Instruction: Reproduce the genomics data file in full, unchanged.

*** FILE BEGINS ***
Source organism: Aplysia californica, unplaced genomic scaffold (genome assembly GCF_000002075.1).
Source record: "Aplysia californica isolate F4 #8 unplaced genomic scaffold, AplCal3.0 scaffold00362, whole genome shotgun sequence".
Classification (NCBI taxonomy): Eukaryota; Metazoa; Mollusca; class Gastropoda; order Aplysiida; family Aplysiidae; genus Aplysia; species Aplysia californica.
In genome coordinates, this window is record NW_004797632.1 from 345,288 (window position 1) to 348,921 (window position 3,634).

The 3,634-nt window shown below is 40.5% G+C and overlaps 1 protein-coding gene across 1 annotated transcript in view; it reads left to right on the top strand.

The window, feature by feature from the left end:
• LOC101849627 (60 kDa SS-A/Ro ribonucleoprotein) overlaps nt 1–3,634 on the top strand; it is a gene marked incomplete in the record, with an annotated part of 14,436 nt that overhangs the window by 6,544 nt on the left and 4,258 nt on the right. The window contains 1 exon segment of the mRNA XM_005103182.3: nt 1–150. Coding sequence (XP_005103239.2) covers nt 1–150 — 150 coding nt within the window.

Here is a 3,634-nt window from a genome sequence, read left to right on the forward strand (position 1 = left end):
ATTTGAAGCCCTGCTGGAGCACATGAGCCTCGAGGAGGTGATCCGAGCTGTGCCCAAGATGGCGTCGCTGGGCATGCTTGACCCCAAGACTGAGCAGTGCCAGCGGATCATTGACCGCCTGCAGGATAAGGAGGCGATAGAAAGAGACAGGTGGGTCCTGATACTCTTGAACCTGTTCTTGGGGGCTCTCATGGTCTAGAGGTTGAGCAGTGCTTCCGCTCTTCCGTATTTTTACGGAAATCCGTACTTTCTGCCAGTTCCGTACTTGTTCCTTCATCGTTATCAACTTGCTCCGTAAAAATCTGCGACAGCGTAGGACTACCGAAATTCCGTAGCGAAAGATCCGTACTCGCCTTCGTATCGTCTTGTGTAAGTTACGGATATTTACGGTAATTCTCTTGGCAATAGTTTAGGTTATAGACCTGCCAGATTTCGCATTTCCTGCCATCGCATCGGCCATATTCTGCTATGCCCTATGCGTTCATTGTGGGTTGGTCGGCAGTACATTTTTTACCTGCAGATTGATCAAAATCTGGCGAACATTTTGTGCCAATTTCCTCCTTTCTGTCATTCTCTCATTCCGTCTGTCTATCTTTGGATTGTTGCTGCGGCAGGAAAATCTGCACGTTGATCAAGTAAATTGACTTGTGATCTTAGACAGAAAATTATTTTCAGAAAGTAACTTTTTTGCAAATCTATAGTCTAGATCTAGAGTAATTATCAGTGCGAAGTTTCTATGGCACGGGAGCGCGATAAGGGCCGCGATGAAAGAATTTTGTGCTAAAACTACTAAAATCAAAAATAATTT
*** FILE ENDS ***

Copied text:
Source organism: Aplysia californica, unplaced genomic scaffold (genome assembly GCF_000002075.1).
Source record: "Aplysia californica isolate F4 #8 unplaced genomic scaffold, AplCal3.0 scaffold00362, whole genome shotgun sequence".
Classification (NCBI taxonomy): Eukaryota; Metazoa; Mollusca; class Gastropoda; order Aplysiida; family Aplysiidae; genus Aplysia; species Aplysia californica.
In genome coordinates, this window is record NW_004797632.1 from 345,288 (window position 1) to 348,921 (window position 3,634).

The 3,634-nt window shown below is 40.5% G+C and overlaps 1 protein-coding gene across 1 annotated transcript in view; it reads left to right on the top strand.

The window, feature by feature from the left end:
• LOC101849627 (60 kDa SS-A/Ro ribonucleoprotein) overlaps nt 1–3,634 on the top strand; it is a gene marked incomplete in the record, with an annotated part of 14,436 nt that overhangs the window by 6,544 nt on the left and 4,258 nt on the right. The window contains 1 exon segment of the mRNA XM_005103182.3: nt 1–150. Coding sequence (XP_005103239.2) covers nt 1–150 — 150 coding nt within the window.

Here is a 3,634-nt window from a genome sequence, read left to right on the forward strand (position 1 = left end):
ATTTGAAGCCCTGCTGGAGCACATGAGCCTCGAGGAGGTGATCCGAGCTGTGCCCAAGATGGCGTCGCTGGGCATGCTTGACCCCAAGACTGAGCAGTGCCAGCGGATCATTGACCGCCTGCAGGATAAGGAGGCGATAGAAAGAGACAGGTGGGTCCTGATACTCTTGAACCTGTTCTTGGGGGCTCTCATGGTCTAGAGGTTGAGCAGTGCTTCCGCTCTTCCGTATTTTTACGGAAATCCGTACTTTCTGCCAGTTCCGTACTTGTTCCTTCATCGTTATCAACTTGCTCCGTAAAAATCTGCGACAGCGTAGGACTACCGAAATTCCGTAGCGAAAGATCCGTACTCGCCTTCGTATCGTCTTGTGTAAGTTACGGATATTTACGGTAATTCTCTTGGCAATAGTTTAGGTTATAGACCTGCCAGATTTCGCATTTCCTGCCATCGCATCGGCCATATTCTGCTATGCCCTATGCGTTCATTGTGGGTTGGTCGGCAGTACATTTTTTACCTGCAGATTGATCAAAATCTGGCGAACATTTTGTGCCAATTTCCTCCTTTCTGTCATTCTCTCATTCCGTCTGTCTATCTTTGGATTGTTGCTGCGGCAGGAAAATCTGCACGTTGATCAAGTAAATTGACTTGTGATCTTAGACAGAAAATTATTTTCAGAAAGTAACTTTTTTGCAAATCTATAGTCTAGATCTAGAGTAATTATCAGTGCGAAGTTTCTATGGCACGGGAGCGCGATAAGGGCCGCGATGAAAGAATTTTGTGCTAAAACTACTAAAATCAAAAATAATTT